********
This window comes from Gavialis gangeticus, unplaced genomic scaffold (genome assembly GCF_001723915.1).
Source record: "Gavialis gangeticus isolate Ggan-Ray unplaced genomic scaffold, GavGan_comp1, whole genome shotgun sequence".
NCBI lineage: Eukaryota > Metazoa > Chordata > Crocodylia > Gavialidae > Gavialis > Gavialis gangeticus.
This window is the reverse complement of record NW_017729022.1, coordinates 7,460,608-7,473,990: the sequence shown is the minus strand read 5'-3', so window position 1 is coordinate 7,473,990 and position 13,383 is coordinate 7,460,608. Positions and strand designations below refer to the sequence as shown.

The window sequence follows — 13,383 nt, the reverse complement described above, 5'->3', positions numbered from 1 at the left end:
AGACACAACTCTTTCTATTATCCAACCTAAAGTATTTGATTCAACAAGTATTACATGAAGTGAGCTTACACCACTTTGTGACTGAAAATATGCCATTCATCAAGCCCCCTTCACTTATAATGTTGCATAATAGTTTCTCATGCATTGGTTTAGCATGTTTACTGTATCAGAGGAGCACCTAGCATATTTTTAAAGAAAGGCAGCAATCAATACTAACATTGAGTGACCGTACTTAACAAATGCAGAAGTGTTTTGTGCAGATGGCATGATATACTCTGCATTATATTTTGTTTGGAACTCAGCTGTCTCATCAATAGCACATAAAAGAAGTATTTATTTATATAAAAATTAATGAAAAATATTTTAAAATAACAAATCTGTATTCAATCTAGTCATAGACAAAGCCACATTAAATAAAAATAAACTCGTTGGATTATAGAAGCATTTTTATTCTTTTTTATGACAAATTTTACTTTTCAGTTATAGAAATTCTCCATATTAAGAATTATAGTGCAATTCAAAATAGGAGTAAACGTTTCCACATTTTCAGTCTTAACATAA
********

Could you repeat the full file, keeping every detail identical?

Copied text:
This window comes from Gavialis gangeticus, unplaced genomic scaffold (genome assembly GCF_001723915.1).
Source record: "Gavialis gangeticus isolate Ggan-Ray unplaced genomic scaffold, GavGan_comp1, whole genome shotgun sequence".
NCBI lineage: Eukaryota > Metazoa > Chordata > Crocodylia > Gavialidae > Gavialis > Gavialis gangeticus.
This window is the reverse complement of record NW_017729022.1, coordinates 7,460,608-7,473,990: the sequence shown is the minus strand read 5'-3', so window position 1 is coordinate 7,473,990 and position 13,383 is coordinate 7,460,608. Positions and strand designations below refer to the sequence as shown.

The window sequence follows — 13,383 nt, the reverse complement described above, 5'->3', positions numbered from 1 at the left end:
AGACACAACTCTTTCTATTATCCAACCTAAAGTATTTGATTCAACAAGTATTACATGAAGTGAGCTTACACCACTTTGTGACTGAAAATATGCCATTCATCAAGCCCCCTTCACTTATAATGTTGCATAATAGTTTCTCATGCATTGGTTTAGCATGTTTACTGTATCAGAGGAGCACCTAGCATATTTTTAAAGAAAGGCAGCAATCAATACTAACATTGAGTGACCGTACTTAACAAATGCAGAAGTGTTTTGTGCAGATGGCATGATATACTCTGCATTATATTTTGTTTGGAACTCAGCTGTCTCATCAATAGCACATAAAAGAAGTATTTATTTATATAAAAATTAATGAAAAATATTTTAAAATAACAAATCTGTATTCAATCTAGTCATAGACAAAGCCACATTAAATAAAAATAAACTCGTTGGATTATAGAAGCATTTTTATTCTTTTTTATGACAAATTTTACTTTTCAGTTATAGAAATTCTCCATATTAAGAATTATAGTGCAATTCAAAATAGGAGTAAACGTTTCCACATTTTCAGTCTTAACATAA